We trialed Habanero peppers many years ago, they simply didn’t make the cut. Both in the greenhouse and outdoors, we were unable to reliably reach full maturity within our growing season in a way that satisfied us. Usually that means we’re “done” with that variety, no second chances. It’s just a fact of life of northern growing, some things are unobtanium.
A couple years ago, one of our readers told us they had found an early Habanero that was producing. Well, we finally got some of the genetics into our trial lineup and have some good things to report! While they aren’t the most prolific pepper in the northern environment, they are maturing out quite well with weeks to spare! As we often see with peppers, our outdoor plants are producing the best whereas our greenhouse grown are lagging behind.
Hot peppers can be tough in the north, especially when you start getting into some of the hotter varieties like Habanero. While we’ve navigated this limitation just fine with varieties like the Bulgarian Carrot Pepper and highly limited other varieties, it’s true joy when we can some of the most classic hot peppers of all time to pop off in our gardens!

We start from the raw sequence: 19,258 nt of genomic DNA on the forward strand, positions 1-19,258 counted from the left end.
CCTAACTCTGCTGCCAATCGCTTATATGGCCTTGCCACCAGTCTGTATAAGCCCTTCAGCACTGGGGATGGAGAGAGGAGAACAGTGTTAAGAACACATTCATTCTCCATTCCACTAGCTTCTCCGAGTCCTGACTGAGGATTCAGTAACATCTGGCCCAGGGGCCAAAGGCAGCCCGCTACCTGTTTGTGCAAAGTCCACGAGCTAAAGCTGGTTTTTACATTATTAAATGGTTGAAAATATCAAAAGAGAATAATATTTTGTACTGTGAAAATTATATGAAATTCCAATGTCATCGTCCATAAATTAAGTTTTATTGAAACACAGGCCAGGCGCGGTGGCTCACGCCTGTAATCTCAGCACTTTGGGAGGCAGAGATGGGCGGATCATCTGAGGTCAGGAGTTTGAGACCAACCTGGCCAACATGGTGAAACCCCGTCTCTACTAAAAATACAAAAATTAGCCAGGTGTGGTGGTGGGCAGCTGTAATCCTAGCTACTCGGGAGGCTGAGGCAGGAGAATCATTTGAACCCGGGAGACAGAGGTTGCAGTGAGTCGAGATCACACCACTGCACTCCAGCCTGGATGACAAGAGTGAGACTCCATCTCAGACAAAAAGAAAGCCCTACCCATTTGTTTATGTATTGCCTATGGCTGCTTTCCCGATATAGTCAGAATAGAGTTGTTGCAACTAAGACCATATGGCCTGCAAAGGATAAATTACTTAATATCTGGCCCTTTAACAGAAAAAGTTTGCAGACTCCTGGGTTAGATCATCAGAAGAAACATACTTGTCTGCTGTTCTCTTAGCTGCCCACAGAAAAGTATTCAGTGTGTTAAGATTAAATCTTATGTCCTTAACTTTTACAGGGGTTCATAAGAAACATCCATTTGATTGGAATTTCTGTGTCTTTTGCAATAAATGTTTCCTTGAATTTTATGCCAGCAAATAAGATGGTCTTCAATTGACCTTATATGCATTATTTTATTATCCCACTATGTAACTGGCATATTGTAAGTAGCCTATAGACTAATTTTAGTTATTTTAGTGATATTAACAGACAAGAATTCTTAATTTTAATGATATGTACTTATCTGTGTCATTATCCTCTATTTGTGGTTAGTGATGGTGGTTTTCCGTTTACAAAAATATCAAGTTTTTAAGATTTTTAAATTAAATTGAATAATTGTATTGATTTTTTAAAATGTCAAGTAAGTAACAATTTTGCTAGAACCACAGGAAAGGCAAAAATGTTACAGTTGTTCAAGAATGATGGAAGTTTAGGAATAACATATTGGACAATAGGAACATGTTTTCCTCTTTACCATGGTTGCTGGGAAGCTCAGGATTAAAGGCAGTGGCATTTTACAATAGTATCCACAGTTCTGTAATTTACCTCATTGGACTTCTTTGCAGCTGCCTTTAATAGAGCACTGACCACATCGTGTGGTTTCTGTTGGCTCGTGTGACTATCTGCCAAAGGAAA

Not just that, but one of our favorite things about the hotter peppers is many of them feature a tropical, fruity like taste. That’s exceptionally hard to replicate with other varieties! We’re glad we can finally get that particular fruity flavor profile into our pepper repertoire. It was truly the one thing that was missing and the Bulgarian Carrot just wasn’t cutting it.
We’re almost at the point where we’ll need to expand our pepper gardens! We’ve identified so many successful varieties that do quite well for us, that we might not have a lot of space for trials next year! We’ll figure that out, I’m sure, but these are good problems for us to have! If you’re curious about the specific genetics we used, we’ve linked it in the comments!